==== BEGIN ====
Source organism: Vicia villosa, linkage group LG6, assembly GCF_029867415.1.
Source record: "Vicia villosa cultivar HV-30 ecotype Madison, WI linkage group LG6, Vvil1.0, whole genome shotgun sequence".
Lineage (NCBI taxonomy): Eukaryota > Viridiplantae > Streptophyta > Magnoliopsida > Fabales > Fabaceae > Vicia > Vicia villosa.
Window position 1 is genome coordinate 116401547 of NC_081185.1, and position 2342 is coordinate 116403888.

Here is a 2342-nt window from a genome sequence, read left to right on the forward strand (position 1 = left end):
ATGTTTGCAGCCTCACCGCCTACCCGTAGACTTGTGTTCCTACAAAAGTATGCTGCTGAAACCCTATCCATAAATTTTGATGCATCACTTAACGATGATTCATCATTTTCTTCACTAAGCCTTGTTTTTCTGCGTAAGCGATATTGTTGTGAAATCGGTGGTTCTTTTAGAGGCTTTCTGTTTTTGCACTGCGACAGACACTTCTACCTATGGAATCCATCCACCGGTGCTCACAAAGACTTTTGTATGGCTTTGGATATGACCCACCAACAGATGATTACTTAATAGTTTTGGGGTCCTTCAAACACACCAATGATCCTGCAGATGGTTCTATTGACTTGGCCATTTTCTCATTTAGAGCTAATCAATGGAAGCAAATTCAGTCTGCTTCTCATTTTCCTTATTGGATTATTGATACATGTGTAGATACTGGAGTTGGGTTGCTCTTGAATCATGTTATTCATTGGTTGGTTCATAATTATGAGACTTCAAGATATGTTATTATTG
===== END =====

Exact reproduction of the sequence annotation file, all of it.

Source organism: Vicia villosa, linkage group LG6, assembly GCF_029867415.1.
Source record: "Vicia villosa cultivar HV-30 ecotype Madison, WI linkage group LG6, Vvil1.0, whole genome shotgun sequence".
Lineage (NCBI taxonomy): Eukaryota > Viridiplantae > Streptophyta > Magnoliopsida > Fabales > Fabaceae > Vicia > Vicia villosa.
Window position 1 is genome coordinate 116401547 of NC_081185.1, and position 2342 is coordinate 116403888.

Here is a 2342-nt window from a genome sequence, read left to right on the forward strand (position 1 = left end):
ATGTTTGCAGCCTCACCGCCTACCCGTAGACTTGTGTTCCTACAAAAGTATGCTGCTGAAACCCTATCCATAAATTTTGATGCATCACTTAACGATGATTCATCATTTTCTTCACTAAGCCTTGTTTTTCTGCGTAAGCGATATTGTTGTGAAATCGGTGGTTCTTTTAGAGGCTTTCTGTTTTTGCACTGCGACAGACACTTCTACCTATGGAATCCATCCACCGGTGCTCACAAAGACTTTTGTATGGCTTTGGATATGACCCACCAACAGATGATTACTTAATAGTTTTGGGGTCCTTCAAACACACCAATGATCCTGCAGATGGTTCTATTGACTTGGCCATTTTCTCATTTAGAGCTAATCAATGGAAGCAAATTCAGTCTGCTTCTCATTTTCCTTATTGGATTATTGATACATGTGTAGATACTGGAGTTGGGTTGCTCTTGAATCATGTTATTCATTGGTTGGTTCATAATTATGAGACTTCAAGATATGTTATTATTG